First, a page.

You see, the POD system has the restriction that if you use our templates, you are forced to use our POD system for product delivery. (It’s only fair to us since we included a lot of templates without further cost to the members).

However, the journal creator has the rights that you can sell the products ANYWHERE – with no kickbacks to us.

So in some situations like ours, creating additional / complimentary products are very practical, and necessary, especially when different licensing issues are in place.

Additionally, sometimes the product has features and development stages that the product owner themselves cannot personally do. Example: I’m not a programmer, I can work fairly extensively with html, but not php etc. So while I might seem to be “moving on” to other products, it’s highly likely that it’s because I’ve actually got someone ELSE working on my particular product/service that I cannot personally do.

But what about perhaps non-complimentary products? I.e., some product creators seem to launch new products on a regular basis.

Does that mean they shouldn’t? Again – NO.

This is NOT to bash anyone here – but it’s a blunt point: I can almost guarantee that those who insist that a person should ONLY have one product for their business, has not been working online for any amount of time.

While a customer might have one focused mind (i.e., publishing their latest fiction novel), that’s great – but that does NOT mean that the product creator has to have the same focused mind.

In the blunt harsh reality of the internet, a business needs multiple streams of income.

That means, they are earning from more than one product or service.

Just like an “offline consultant” (a person who sells services to local businesses) has many clients – they also usually have multiple services they offer, not “just” web hosting for example.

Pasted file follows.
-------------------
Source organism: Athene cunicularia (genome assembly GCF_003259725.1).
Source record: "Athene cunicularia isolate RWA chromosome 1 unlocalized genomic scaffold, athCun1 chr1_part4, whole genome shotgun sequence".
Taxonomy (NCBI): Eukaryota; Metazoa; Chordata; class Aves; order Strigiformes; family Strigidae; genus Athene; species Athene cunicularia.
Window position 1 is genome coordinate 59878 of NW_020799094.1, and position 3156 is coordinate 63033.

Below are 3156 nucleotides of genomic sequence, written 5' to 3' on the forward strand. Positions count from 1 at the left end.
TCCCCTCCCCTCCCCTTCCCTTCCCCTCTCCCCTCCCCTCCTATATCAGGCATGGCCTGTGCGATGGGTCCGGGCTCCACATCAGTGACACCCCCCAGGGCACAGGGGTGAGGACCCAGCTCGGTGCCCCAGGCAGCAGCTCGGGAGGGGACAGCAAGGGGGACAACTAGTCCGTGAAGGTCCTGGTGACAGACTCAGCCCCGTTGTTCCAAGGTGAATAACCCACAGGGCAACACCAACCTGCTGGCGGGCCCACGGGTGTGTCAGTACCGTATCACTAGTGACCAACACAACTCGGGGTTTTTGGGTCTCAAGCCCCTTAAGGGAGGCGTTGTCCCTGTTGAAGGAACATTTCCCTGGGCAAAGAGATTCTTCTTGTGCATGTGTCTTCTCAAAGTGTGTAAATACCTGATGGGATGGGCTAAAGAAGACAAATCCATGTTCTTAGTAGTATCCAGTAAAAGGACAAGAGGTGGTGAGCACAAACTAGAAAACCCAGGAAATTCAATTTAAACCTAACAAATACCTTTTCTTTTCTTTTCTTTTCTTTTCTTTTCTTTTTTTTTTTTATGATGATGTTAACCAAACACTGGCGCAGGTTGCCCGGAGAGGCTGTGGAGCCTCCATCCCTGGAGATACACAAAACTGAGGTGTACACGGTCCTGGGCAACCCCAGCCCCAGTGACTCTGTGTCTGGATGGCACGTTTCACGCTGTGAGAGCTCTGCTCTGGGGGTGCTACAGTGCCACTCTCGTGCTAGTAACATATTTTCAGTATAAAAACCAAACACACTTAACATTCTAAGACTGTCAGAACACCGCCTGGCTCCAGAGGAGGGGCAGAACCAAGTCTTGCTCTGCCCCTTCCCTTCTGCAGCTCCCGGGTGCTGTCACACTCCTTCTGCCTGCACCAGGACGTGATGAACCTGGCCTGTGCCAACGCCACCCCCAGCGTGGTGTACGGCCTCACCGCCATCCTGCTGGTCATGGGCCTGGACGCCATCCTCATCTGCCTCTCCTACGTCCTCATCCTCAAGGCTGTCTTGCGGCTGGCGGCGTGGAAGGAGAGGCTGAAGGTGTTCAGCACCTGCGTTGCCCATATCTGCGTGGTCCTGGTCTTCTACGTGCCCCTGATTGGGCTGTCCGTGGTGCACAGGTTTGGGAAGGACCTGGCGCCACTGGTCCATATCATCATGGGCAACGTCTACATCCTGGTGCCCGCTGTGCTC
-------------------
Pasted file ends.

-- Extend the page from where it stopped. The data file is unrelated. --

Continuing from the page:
The reason for this is simple: technology is always changing. And people’s financial situations change. And their desires and direction they want to go changes.

If you relied on ONE product only – someone else will come along and create something similar… and you lose customers. Or, technology changed so fast, your product is so out of date and redundant, that you HAVE to create something different.

Gas stations do not just sell gas, they sell “convenience” of having chocolate bars and snack foods near the cash register. (Many of them admit their income is greater for other products than just selling gas).

Again, an offline client will likely sell web hosting, but they’ll also usually offer other services such as newsletters, app building and maintenance, Facebook advertising, and more.

And realistically, ALL of these products and services cost money to the consultant in one way or another. (If they outsource, it’s staff costs. If they do the work themselves, it’s their time).

Strong companies have multiple product and/or service lines. “One hit wonders” come and go, but strong ones stick around. They evolve, expand their product offerings (complimentary or not), and they DO have the right to creating multiple products.

Solid businesses work that way. (Heck, even Apple doesn’t just sell a Mac, they added the iphone, the ipad, the ipod, and so on!)

The iPhone and iPod do almost the same thing… realistically they are – except the iphone is a phone. But it does everything the iPod does. Should they NOT release both products, just because they’re similar?  Of course not.

So the next time you look at a company/person/product creator and complain that they shouldn’t be doing anything other than what you bought, think about what is mentioned here.

If you want to focus 100% on one thing (like writing that novel, or creating that ONE piece of software) – all the power to you. But be prepared to realize that your income may be short lived, or worse – the product/service you create just might not be as marketable as you thought, and might not bring you any income at all.

Focus on one thing, get it done, then create the next, get it done, then the next and so on.

Never be afraid to launch, as long as you support your products of course ;).

And as a consumer, never ever be afraid to submit comments, (POLITE) criticism, concerns or suggestions to product owners – that’s how we make products/services better, because we can’t read your minds! However – as mentioned, ALWAYS be polite. Bashing is never acceptable.